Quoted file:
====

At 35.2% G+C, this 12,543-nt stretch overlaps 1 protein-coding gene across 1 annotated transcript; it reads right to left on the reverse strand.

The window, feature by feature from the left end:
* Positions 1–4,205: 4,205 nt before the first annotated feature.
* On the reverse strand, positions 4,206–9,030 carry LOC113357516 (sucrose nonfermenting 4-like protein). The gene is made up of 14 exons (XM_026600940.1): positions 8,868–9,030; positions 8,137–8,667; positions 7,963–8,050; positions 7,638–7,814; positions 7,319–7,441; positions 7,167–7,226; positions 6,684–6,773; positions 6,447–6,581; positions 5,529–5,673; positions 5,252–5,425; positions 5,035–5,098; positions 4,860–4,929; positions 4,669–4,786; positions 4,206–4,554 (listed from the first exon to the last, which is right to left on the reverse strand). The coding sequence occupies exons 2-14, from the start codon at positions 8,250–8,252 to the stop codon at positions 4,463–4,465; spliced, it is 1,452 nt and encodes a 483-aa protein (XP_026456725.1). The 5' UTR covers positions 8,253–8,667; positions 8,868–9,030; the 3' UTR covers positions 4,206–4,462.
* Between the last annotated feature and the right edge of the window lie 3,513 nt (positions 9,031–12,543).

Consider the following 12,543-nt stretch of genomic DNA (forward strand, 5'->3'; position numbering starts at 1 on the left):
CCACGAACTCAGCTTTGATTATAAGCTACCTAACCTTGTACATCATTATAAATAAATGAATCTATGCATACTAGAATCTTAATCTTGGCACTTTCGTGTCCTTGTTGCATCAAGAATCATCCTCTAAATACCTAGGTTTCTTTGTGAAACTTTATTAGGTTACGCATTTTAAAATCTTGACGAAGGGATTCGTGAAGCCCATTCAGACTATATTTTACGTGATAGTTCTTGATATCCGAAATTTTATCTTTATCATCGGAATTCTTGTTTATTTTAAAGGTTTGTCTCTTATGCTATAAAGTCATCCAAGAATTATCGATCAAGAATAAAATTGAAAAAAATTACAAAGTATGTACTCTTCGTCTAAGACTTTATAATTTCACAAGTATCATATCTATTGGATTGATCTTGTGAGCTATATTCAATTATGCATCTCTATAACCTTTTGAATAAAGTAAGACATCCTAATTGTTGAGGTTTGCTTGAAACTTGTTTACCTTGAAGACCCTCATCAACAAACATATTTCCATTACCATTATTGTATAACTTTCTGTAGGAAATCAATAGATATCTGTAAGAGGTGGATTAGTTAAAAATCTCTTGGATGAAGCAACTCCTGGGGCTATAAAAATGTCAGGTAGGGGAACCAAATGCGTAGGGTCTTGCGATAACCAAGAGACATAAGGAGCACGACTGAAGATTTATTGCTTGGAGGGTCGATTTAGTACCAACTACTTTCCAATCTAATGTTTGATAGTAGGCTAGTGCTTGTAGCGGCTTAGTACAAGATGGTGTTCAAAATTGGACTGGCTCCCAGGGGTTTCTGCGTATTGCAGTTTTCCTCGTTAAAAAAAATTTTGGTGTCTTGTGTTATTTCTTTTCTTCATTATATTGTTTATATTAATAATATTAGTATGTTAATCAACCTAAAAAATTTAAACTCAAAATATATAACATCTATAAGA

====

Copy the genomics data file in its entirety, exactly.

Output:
At 35.2% G+C, this 12,543-nt stretch overlaps 1 protein-coding gene across 1 annotated transcript; it reads right to left on the reverse strand.

The window, feature by feature from the left end:
* Positions 1–4,205: 4,205 nt before the first annotated feature.
* On the reverse strand, positions 4,206–9,030 carry LOC113357516 (sucrose nonfermenting 4-like protein). The gene is made up of 14 exons (XM_026600940.1): positions 8,868–9,030; positions 8,137–8,667; positions 7,963–8,050; positions 7,638–7,814; positions 7,319–7,441; positions 7,167–7,226; positions 6,684–6,773; positions 6,447–6,581; positions 5,529–5,673; positions 5,252–5,425; positions 5,035–5,098; positions 4,860–4,929; positions 4,669–4,786; positions 4,206–4,554 (listed from the first exon to the last, which is right to left on the reverse strand). The coding sequence occupies exons 2-14, from the start codon at positions 8,250–8,252 to the stop codon at positions 4,463–4,465; spliced, it is 1,452 nt and encodes a 483-aa protein (XP_026456725.1). The 5' UTR covers positions 8,253–8,667; positions 8,868–9,030; the 3' UTR covers positions 4,206–4,462.
* Between the last annotated feature and the right edge of the window lie 3,513 nt (positions 9,031–12,543).

Consider the following 12,543-nt stretch of genomic DNA (forward strand, 5'->3'; position numbering starts at 1 on the left):
CCACGAACTCAGCTTTGATTATAAGCTACCTAACCTTGTACATCATTATAAATAAATGAATCTATGCATACTAGAATCTTAATCTTGGCACTTTCGTGTCCTTGTTGCATCAAGAATCATCCTCTAAATACCTAGGTTTCTTTGTGAAACTTTATTAGGTTACGCATTTTAAAATCTTGACGAAGGGATTCGTGAAGCCCATTCAGACTATATTTTACGTGATAGTTCTTGATATCCGAAATTTTATCTTTATCATCGGAATTCTTGTTTATTTTAAAGGTTTGTCTCTTATGCTATAAAGTCATCCAAGAATTATCGATCAAGAATAAAATTGAAAAAAATTACAAAGTATGTACTCTTCGTCTAAGACTTTATAATTTCACAAGTATCATATCTATTGGATTGATCTTGTGAGCTATATTCAATTATGCATCTCTATAACCTTTTGAATAAAGTAAGACATCCTAATTGTTGAGGTTTGCTTGAAACTTGTTTACCTTGAAGACCCTCATCAACAAACATATTTCCATTACCATTATTGTATAACTTTCTGTAGGAAATCAATAGATATCTGTAAGAGGTGGATTAGTTAAAAATCTCTTGGATGAAGCAACTCCTGGGGCTATAAAAATGTCAGGTAGGGGAACCAAATGCGTAGGGTCTTGCGATAACCAAGAGACATAAGGAGCACGACTGAAGATTTATTGCTTGGAGGGTCGATTTAGTACCAACTACTTTCCAATCTAATGTTTGATAGTAGGCTAGTGCTTGTAGCGGCTTAGTACAAGATGGTGTTCAAAATTGGACTGGCTCCCAGGGGTTTCTGCGTATTGCAGTTTTCCTCGTTAAAAAAAATTTTGGTGTCTTGTGTTATTTCTTTTCTTCATTATATTGTTTATATTAATAATATTAGTATGTTAATCAACCTAAAAAATTTAAACTCAAAATATATAACATCTATAAGA